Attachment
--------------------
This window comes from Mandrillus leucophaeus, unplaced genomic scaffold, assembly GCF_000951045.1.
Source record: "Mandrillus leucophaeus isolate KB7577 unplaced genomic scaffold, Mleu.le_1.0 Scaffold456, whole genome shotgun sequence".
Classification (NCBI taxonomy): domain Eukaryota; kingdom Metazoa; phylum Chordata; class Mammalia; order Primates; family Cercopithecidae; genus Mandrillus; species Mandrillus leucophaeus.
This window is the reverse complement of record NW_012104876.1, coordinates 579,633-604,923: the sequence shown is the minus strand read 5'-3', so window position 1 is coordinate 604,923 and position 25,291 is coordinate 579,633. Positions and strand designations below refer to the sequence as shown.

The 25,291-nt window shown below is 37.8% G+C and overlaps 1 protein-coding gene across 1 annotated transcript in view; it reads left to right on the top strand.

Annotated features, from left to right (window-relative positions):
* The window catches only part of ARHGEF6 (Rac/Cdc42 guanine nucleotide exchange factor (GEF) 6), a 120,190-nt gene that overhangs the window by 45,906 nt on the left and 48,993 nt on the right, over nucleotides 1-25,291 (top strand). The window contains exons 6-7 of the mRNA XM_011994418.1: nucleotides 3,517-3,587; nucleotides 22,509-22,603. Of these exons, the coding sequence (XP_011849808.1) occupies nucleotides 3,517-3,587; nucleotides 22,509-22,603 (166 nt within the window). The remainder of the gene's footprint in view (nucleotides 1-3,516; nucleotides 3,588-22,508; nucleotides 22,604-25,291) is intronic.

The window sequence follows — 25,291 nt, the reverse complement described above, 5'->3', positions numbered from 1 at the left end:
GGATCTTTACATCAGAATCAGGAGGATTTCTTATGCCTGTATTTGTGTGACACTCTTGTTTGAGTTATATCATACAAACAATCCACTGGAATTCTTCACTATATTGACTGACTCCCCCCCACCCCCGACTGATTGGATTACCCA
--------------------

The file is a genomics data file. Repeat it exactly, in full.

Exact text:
This window comes from Mandrillus leucophaeus, unplaced genomic scaffold, assembly GCF_000951045.1.
Source record: "Mandrillus leucophaeus isolate KB7577 unplaced genomic scaffold, Mleu.le_1.0 Scaffold456, whole genome shotgun sequence".
Classification (NCBI taxonomy): domain Eukaryota; kingdom Metazoa; phylum Chordata; class Mammalia; order Primates; family Cercopithecidae; genus Mandrillus; species Mandrillus leucophaeus.
This window is the reverse complement of record NW_012104876.1, coordinates 579,633-604,923: the sequence shown is the minus strand read 5'-3', so window position 1 is coordinate 604,923 and position 25,291 is coordinate 579,633. Positions and strand designations below refer to the sequence as shown.

The 25,291-nt window shown below is 37.8% G+C and overlaps 1 protein-coding gene across 1 annotated transcript in view; it reads left to right on the top strand.

Annotated features, from left to right (window-relative positions):
* The window catches only part of ARHGEF6 (Rac/Cdc42 guanine nucleotide exchange factor (GEF) 6), a 120,190-nt gene that overhangs the window by 45,906 nt on the left and 48,993 nt on the right, over nucleotides 1-25,291 (top strand). The window contains exons 6-7 of the mRNA XM_011994418.1: nucleotides 3,517-3,587; nucleotides 22,509-22,603. Of these exons, the coding sequence (XP_011849808.1) occupies nucleotides 3,517-3,587; nucleotides 22,509-22,603 (166 nt within the window). The remainder of the gene's footprint in view (nucleotides 1-3,516; nucleotides 3,588-22,508; nucleotides 22,604-25,291) is intronic.

The window sequence follows — 25,291 nt, the reverse complement described above, 5'->3', positions numbered from 1 at the left end:
GGATCTTTACATCAGAATCAGGAGGATTTCTTATGCCTGTATTTGTGTGACACTCTTGTTTGAGTTATATCATACAAACAATCCACTGGAATTCTTCACTATATTGACTGACTCCCCCCCACCCCCGACTGATTGGATTACCCA